Skip to main content

It is well known that Cicero exploits religious sentiment to lend force to his accusation of C. Verres: Verres should be condemned for embezzlement a fortiori because he is guilty of sacrilege. Cicero's rhetorical manipulation of religion, however, has been analyzed only generically (Cancik, Lhommé, Zimmer, Miles, Vasaly). A careful reading of the Verrines, especially Book IV (de signis), reveals that Cicero pervasively assimilates eastern and Sicilian Greek cults to Roman norms, creating the illusion that Verres had committed sacrilege not merely against a variety of Greek gods, but against the gods and cults of the Roman people.

In this paper I examine Cicero's representation of religion in the Verrine orations according to the norms of the official religion of the Roman state. Cicero does not merely frame Greek gods, sanctuaries, and cults in the categories of the official Roman religion; he intentionally misleads his audience into accepting as Roman, gods and cults that were irrelevant to the public religion of the Roman Republic, particularly with respect to the public categories of sacred and profane applied by the Roman pontiffs. Cicero's general strategy is to beg the question of the Romanness of Greek cult by representing it consistently in the terminology of Roman sacral law.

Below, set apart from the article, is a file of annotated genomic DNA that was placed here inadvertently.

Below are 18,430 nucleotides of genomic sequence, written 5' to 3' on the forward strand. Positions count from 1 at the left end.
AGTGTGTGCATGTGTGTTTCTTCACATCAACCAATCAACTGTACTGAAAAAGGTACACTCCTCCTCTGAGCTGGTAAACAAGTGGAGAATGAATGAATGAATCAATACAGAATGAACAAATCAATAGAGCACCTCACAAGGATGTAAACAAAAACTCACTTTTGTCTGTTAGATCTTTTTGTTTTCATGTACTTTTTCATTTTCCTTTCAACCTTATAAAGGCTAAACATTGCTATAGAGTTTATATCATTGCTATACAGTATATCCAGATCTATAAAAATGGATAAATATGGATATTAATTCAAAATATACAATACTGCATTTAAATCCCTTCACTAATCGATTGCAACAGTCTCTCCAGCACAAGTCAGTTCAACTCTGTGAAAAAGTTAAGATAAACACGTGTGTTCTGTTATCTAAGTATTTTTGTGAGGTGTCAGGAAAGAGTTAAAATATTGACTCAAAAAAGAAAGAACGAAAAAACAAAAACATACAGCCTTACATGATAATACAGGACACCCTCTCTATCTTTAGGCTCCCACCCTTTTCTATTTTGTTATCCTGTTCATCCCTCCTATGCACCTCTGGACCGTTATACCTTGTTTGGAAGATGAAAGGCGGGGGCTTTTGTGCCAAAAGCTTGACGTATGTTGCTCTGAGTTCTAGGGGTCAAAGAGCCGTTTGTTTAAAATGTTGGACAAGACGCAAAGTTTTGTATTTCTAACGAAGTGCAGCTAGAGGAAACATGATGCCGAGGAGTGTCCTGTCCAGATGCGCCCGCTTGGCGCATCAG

The paper considers four aspects: nomenclature, topographical terminology, syncretistic precedents, and ritual. First, nomenclature: It is obvious that Cicero uses only Roman names for nearly all the injured deities (Lhommé). What is not obvious is that he creatively extends this nomenclature to misrepresent local Greek gods as identical to gods of the city of Rome itself, for example the gods of the Capitoline Triad. Secondly, Jordan noted that when Cicero discusses non-Roman sanctuaries, he prefers the word fanum to other terms that have connotations in pontifical and augural law. This is true generally, but Cicero's usage also shows that when he reasonably can get away with it, he deliberately uses precisely the same topographical terminology applied to civic Roman temples. Thus Verres’ depredations in Syracuse occur in virtually a Roman setting. Thirdly, in order to magnify Verres' wrongdoing, Cicero judges Verres against several exempla from Rome's past, such a delegation of the Xviri to the sanctuary of Demeter in Enna. This and the other examples are, under scrutiny, highly unusual events in Roman religious history and far more complex than Cicero allows (cf. Cancik). The final section is dedicated to the representation of religious ritual in the Verrines. Cicero carefully creates scenes that evoke both Roman domestic and public religious ceremonies. The latter category is the most spectacular: Cicero represents a Syrian king performing a Roman dedicatio that is, technically speaking, wrong in every possible way.

Thus throughout the Verrines Cicero cleverly and carefully misappropriates Roman religious terminology to elevate Verres' crimes beyond theft (furtum: Frazel), and to transform them into sacrilege against the gods and cults with which a Roman readership would have identified most: their own.